The last time New Mexico supported a Republican in a presidential race was 2004. Democratic presidential nominee Hillary Clinton beat Trump there by 8 percentage points three years ago.

Trump’s campaign sees an opening in the state with Latinos, who it believes will swing his way despite tough immigration policies, including a crackdown on migrants from Central America and a push to build a wall along the U.S. border with Mexico.

Democrats have criticized those efforts. But a Trump campaign aide said the Republican president could win over Latinos who came to the United States legally and believe others should, too.

“Big crowd expected in New Mexico tonight, where we will WIN. Your Border Wall is getting stronger each and every day — see you in a few hours!” Trump tweeted ahead of his trip.

The campaign also views Trump’s support for the fossil fuel industry as a plus in the state, which is rich in oil and natural gas, said the campaign aide, who declined to be named. Trump is likely to discuss energy on Monday night.

Trump won the White House in 2016 with electoral votes from traditional Republican-leaning states and some surprise Democratic-leaning ones.

The Trump campaign says it wants New Mexico’s five electoral votes to augment the 306 electoral votes the president received in his first election, not create a separate path for victory. A candidate must get 270 electoral votes nationally to win.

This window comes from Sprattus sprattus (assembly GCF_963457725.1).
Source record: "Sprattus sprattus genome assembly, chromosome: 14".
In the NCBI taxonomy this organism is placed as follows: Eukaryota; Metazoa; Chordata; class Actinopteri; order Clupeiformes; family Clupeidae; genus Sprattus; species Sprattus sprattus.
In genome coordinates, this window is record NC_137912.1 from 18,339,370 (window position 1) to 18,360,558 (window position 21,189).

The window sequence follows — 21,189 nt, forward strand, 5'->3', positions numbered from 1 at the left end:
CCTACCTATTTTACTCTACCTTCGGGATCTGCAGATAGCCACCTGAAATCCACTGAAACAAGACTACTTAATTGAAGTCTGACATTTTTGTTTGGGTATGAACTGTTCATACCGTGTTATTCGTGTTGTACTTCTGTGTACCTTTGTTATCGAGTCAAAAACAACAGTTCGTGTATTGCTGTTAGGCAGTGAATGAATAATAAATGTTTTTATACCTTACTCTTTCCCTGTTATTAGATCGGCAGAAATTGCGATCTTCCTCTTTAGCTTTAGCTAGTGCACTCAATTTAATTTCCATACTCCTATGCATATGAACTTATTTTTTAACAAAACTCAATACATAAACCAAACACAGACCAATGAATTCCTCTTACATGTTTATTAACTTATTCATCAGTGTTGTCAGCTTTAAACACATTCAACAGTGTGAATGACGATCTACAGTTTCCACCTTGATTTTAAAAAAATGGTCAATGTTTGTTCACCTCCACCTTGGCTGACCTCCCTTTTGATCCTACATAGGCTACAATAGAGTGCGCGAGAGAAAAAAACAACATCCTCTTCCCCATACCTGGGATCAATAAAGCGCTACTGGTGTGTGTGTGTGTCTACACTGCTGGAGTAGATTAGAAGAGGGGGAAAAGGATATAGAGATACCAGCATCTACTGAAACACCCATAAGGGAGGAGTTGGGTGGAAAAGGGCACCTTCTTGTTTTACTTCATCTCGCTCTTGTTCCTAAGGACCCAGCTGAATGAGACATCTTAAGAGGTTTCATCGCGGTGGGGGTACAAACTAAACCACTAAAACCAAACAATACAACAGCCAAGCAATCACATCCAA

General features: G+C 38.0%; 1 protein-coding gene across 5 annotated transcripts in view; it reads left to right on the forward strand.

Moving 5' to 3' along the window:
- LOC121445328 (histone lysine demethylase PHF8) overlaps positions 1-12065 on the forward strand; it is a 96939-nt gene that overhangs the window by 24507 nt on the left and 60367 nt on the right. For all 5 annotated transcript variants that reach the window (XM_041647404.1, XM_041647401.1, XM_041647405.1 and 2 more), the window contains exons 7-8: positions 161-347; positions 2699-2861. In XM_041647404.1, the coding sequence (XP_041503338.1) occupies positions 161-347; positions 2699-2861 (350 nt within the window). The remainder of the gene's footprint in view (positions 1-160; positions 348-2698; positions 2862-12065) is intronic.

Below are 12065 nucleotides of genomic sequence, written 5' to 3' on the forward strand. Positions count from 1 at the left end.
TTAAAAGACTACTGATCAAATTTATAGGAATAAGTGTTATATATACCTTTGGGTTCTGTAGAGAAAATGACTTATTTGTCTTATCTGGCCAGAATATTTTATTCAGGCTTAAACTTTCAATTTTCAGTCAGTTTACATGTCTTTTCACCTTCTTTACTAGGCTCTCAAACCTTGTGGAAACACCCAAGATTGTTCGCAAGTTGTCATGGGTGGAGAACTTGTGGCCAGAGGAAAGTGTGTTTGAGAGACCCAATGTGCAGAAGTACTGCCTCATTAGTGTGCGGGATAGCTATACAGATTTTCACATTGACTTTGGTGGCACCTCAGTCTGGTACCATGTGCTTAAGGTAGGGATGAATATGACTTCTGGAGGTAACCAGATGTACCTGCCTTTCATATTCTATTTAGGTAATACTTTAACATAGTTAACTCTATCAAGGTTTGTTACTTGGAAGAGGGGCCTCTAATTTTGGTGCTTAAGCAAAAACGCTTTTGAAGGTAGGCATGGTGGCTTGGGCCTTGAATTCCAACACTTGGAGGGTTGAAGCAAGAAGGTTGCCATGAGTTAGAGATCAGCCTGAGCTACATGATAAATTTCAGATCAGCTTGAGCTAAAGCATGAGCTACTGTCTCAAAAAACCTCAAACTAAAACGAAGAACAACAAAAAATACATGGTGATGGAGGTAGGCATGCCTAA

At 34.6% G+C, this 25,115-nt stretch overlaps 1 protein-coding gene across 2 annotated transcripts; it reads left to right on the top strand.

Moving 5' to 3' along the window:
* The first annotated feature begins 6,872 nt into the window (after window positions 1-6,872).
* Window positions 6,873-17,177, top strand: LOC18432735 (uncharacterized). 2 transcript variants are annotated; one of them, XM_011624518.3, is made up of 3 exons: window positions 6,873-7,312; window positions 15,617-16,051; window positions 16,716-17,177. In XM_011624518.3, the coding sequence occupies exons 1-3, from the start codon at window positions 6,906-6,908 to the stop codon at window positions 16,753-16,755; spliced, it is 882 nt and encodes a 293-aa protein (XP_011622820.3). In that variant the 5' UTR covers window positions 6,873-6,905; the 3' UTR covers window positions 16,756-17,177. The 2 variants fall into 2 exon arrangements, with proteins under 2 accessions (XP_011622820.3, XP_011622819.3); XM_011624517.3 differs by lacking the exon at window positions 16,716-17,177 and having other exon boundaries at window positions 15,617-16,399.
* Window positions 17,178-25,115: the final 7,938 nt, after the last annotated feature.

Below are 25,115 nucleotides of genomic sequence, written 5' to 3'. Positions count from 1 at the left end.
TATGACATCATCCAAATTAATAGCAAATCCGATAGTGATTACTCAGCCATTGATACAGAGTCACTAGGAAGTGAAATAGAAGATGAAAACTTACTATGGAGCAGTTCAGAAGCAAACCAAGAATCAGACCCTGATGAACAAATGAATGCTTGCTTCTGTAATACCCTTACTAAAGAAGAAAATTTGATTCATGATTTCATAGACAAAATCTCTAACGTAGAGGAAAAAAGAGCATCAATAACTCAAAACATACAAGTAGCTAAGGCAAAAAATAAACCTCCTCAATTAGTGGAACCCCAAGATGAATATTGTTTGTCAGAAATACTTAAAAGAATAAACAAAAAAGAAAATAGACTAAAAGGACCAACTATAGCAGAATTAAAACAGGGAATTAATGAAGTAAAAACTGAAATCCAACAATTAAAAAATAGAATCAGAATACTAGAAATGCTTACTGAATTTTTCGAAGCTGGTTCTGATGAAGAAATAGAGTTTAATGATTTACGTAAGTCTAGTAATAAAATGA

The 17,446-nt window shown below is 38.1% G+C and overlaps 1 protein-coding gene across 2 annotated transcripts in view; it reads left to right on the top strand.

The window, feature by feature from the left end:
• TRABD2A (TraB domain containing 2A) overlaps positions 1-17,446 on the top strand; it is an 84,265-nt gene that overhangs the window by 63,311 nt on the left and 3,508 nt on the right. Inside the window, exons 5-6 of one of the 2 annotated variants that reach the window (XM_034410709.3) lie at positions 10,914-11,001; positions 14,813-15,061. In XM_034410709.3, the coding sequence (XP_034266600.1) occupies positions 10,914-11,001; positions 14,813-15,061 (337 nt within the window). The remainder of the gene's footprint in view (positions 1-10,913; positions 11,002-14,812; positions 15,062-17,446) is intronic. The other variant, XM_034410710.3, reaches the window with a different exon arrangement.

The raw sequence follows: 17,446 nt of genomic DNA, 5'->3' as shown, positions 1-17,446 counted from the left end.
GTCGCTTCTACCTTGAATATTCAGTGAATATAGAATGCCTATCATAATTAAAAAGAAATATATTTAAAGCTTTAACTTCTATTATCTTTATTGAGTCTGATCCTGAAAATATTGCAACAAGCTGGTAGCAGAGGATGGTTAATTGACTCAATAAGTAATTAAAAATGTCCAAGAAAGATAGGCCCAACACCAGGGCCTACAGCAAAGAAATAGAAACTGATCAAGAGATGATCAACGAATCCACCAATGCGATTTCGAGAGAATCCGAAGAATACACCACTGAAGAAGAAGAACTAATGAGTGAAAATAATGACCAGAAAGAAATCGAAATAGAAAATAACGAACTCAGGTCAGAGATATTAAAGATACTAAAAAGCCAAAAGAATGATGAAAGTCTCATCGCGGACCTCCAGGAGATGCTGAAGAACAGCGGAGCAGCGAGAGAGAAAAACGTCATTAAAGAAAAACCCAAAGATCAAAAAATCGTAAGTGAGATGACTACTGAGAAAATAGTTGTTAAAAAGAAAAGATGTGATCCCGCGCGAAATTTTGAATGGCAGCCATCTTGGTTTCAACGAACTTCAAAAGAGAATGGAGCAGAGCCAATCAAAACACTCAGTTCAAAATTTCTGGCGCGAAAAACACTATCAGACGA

Democrats, who did well in New Mexico during the 2018 mid-term elections, are skeptical.

“Last cycle, Democrats crushed Republicans in New Mexico because voters are fed up with President Trump’s toxic healthcare agenda and broken promises,” said David Bergstein, a communications director for the Democratic National Committee focused on battleground states.

“We take nothing for granted, but this GOP strategy looks like they’re concerned about a realistic pathway to 270 electoral votes,” he added.

Trump won electoral-vote-rich swing states such as Ohio and Florida in 2016, while also picking up Wisconsin, Michigan and Pennsylvania from Democrats.

The campaign says it is eyeing more pickups in 2020, including Colorado, New Hampshire, Minnesota and Nevada.

Reporting by Jeff Mason; Editing by Colleen Jenkins and Tom Brown

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California adds Iowa to ‘travel ban’ over refusal to fund gender transitions

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California adds Iowa to 'travel ban' over refusal to fund gender transitions